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Rabbit Advice

Advice on caring for your bunny

Scroll below to read information on caring for your bunny.

If you are a Pet Health Club member, you will receive 20% off neutering and Fly Strike prevention.

Vaccinations

Mxyomatosis

Fleas and mosquitos carry Myxomatosis. Outdoor rabbits are at most risk of being bitten, especially if there are wild rabbits around.

Indoor rabbits are less likely to catch it but it is not impossible. For example, rabbit fleas can live on hay for months or if there are dogs and cats in the same household, they can bring rabbit fleas back into the house. Therefore, we would recommend both indoor and outdoor bunnies should be vaccinated.

RHD

Outdoor rabbits can catch RHD (Rabbit Haemorrhagic Disease) from wild rabbits. The virus can last at least 3 months on clothes etc. so as with Myxomatosis, both indoor and outdoor bunnies should be vaccinated.
Since 2012, we have been able to offer a new combined vaccination which vaccinates rabbits against Myxomatosis and RHD by means of one injection. Rabbits can be vaccinated from 5 weeks' of age and require an annual booster injection.

Due to the wake of a new strain of Rabbit Haemorrhagic Disease, there is a new vaccine now available to protect your bunnies against this deadly disease.

Neutering

Bth male and female rabbits can be neutered from 4-5 months.

Reasons for neutering:

Female Rabbits

  • Eliminates risk of womb infection or womb tumours
  • Removes behaviour associated with sexual maturity. e.g. aggression and mood swings
  • Easier to litter train
  • Neutered females can live in the company of male rabbits, preferably also neutered
  • Prevents unwanted litters

Male Rabbits:

  • Eliminates behaviour associated with sexual maturity e.g. mounting, spraying, aggression
  • Neutered males can live in the company of female rabbits, preferably also neutered
  • Easier to litter train and smell less
  • Prevents unwanted litters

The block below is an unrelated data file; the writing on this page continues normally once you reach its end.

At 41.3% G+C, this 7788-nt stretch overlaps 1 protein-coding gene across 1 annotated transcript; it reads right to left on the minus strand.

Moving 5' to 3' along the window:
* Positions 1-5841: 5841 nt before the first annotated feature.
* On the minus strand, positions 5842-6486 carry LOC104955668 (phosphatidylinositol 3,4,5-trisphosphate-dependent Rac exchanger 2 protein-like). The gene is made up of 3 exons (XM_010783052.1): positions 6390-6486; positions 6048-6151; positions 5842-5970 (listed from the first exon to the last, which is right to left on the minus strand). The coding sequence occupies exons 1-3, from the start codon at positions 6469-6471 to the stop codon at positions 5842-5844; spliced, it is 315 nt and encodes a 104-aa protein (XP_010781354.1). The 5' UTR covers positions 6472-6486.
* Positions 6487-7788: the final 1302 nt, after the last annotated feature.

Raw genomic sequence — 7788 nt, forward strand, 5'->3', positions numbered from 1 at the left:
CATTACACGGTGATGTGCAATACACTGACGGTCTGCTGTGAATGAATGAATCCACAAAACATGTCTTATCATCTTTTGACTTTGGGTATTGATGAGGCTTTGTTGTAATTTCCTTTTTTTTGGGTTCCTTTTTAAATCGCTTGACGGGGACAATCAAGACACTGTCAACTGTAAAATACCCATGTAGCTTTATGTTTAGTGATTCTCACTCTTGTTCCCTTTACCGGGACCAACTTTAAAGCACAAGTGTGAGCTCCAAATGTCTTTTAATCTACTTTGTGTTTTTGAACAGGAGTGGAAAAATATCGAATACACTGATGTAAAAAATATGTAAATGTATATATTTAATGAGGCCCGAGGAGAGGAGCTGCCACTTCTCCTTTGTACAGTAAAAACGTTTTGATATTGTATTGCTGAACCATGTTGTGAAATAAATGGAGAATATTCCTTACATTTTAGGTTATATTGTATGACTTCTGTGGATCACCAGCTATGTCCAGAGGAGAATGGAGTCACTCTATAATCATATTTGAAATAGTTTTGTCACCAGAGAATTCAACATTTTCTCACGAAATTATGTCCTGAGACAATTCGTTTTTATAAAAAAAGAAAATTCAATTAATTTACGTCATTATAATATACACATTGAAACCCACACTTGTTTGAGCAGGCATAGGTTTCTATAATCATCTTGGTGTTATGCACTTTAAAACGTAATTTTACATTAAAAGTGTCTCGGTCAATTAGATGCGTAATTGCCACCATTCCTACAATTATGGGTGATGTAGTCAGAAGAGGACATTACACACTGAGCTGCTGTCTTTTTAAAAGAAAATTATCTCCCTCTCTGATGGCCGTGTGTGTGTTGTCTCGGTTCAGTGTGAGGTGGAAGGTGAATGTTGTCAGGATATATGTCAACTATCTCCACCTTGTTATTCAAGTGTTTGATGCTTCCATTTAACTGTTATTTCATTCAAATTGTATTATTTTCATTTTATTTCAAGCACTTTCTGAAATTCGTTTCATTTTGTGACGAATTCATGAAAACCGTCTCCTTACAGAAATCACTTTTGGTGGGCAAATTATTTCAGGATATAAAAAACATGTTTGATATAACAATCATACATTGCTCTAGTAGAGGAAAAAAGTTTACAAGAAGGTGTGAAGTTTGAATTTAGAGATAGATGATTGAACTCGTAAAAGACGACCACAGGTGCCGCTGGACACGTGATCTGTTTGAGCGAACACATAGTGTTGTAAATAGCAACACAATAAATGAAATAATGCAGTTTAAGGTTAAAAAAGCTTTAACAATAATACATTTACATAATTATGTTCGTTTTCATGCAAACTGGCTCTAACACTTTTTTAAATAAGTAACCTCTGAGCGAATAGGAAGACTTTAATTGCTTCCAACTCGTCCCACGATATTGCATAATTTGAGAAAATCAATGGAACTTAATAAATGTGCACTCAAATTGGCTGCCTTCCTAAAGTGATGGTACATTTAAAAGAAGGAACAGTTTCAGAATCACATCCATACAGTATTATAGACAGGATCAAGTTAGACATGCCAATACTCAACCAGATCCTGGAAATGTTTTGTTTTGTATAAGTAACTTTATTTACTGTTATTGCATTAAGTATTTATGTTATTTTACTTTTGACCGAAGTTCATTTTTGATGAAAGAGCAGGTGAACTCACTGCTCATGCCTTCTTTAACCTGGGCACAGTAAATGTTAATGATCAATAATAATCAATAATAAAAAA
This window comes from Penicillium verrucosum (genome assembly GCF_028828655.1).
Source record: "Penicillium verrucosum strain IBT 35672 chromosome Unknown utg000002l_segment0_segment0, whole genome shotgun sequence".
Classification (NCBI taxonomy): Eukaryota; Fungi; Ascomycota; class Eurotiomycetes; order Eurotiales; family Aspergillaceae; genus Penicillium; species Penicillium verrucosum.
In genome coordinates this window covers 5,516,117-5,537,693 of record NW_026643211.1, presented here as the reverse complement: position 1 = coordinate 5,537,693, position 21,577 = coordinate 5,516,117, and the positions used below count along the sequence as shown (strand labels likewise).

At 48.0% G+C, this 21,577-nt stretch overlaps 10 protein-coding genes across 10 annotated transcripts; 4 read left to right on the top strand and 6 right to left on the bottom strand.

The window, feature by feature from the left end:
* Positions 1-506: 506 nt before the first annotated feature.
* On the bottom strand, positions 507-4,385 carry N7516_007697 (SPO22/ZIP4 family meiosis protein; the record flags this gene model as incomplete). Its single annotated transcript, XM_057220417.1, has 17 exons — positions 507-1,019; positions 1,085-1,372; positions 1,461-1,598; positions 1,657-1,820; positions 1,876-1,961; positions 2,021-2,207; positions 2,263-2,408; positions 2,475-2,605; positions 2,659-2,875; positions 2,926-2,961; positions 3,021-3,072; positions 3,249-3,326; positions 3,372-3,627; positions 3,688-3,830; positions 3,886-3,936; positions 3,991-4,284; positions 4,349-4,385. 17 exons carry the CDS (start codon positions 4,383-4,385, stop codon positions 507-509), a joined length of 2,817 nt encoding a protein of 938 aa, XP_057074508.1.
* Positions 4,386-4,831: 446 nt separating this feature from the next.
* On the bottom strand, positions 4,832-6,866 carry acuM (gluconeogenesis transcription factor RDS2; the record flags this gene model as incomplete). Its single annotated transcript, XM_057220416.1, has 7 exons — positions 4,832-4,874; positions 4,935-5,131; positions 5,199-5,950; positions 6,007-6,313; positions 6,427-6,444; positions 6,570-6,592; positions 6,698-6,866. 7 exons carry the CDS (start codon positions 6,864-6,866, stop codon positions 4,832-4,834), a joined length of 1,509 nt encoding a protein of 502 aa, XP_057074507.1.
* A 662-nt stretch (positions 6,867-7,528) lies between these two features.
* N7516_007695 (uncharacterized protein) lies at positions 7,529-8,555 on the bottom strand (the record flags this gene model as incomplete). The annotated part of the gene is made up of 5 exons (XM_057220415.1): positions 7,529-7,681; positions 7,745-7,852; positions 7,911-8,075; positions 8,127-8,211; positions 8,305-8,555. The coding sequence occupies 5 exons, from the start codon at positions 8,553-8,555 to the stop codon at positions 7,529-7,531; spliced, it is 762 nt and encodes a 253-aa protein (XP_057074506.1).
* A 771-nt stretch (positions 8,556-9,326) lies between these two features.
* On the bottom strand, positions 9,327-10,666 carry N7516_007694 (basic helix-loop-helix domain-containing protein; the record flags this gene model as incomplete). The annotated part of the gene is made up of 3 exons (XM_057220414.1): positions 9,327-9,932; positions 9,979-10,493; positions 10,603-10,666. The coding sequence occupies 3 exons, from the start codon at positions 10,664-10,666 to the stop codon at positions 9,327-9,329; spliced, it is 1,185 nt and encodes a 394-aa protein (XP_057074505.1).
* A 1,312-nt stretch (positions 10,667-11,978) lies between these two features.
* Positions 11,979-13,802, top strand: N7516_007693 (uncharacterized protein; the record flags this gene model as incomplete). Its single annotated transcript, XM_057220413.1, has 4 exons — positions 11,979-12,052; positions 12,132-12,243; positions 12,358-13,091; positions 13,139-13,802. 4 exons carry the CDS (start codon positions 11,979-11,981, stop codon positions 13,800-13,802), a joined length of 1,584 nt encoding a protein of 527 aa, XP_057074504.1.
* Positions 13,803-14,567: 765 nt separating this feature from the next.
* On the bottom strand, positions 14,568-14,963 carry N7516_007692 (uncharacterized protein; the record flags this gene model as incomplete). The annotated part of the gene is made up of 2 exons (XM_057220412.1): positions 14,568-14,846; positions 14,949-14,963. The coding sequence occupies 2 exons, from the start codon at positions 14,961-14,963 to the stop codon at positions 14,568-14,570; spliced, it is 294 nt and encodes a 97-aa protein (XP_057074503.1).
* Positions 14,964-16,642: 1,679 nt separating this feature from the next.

Dental Care

Rabbits have 28 teeth, all of which grow continuously throughout their life. Wild rabbits chew grass/plants for 3-4 hours every day, which ensures adequate wear of the teeth and therefore maintains normal mechanical function in the molar teeth.

Many pet rabbits are fed dry pellets/mix, which cause them to chew with crushing actions. This means the crowns of the teeth grow too long, causing problems.

Signs to look out for:

  • In-appetence and weight loss
  • Difficulty eating/chewing
  • Salivation
  • Sticky bottom

Fly Strike

Fly Strike is a very common and serious condition that can be incredibly distressing for a rabbit and unfortunately, all too often it can be fatal. It occurs during warm spring and summer months when the flies are searching for somewhere to lay their eggs. These tiny eggs hatch into maggots and burrow into the skin and very quickly eat into the poor rabbit.

If you see any signs of Fly Strike i.e. fly eggs or maggots, seek advice from us straight away.

For advice on Fly Strike prevention, please contact our nursing team.

Practice information

Culloden Veterinary Clinic

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  • Mon
    8:00am - 7:00pm
  • Tue
    8:00am - 7:00pm
  • Wed
    8:00am - 7:00pm
  • Thu
    8:00am - 7:00pm
  • Fri
    8:00am - 7:00pm
  • Sat
    9:00am - 1:00pm
  • Sun
    Closed

Emergency Details

Please call:

01463 793700
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Find us here:

Keppoch Road Culloden Inverness IV2 7LL
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Please call this number for emergencies:

01463 793700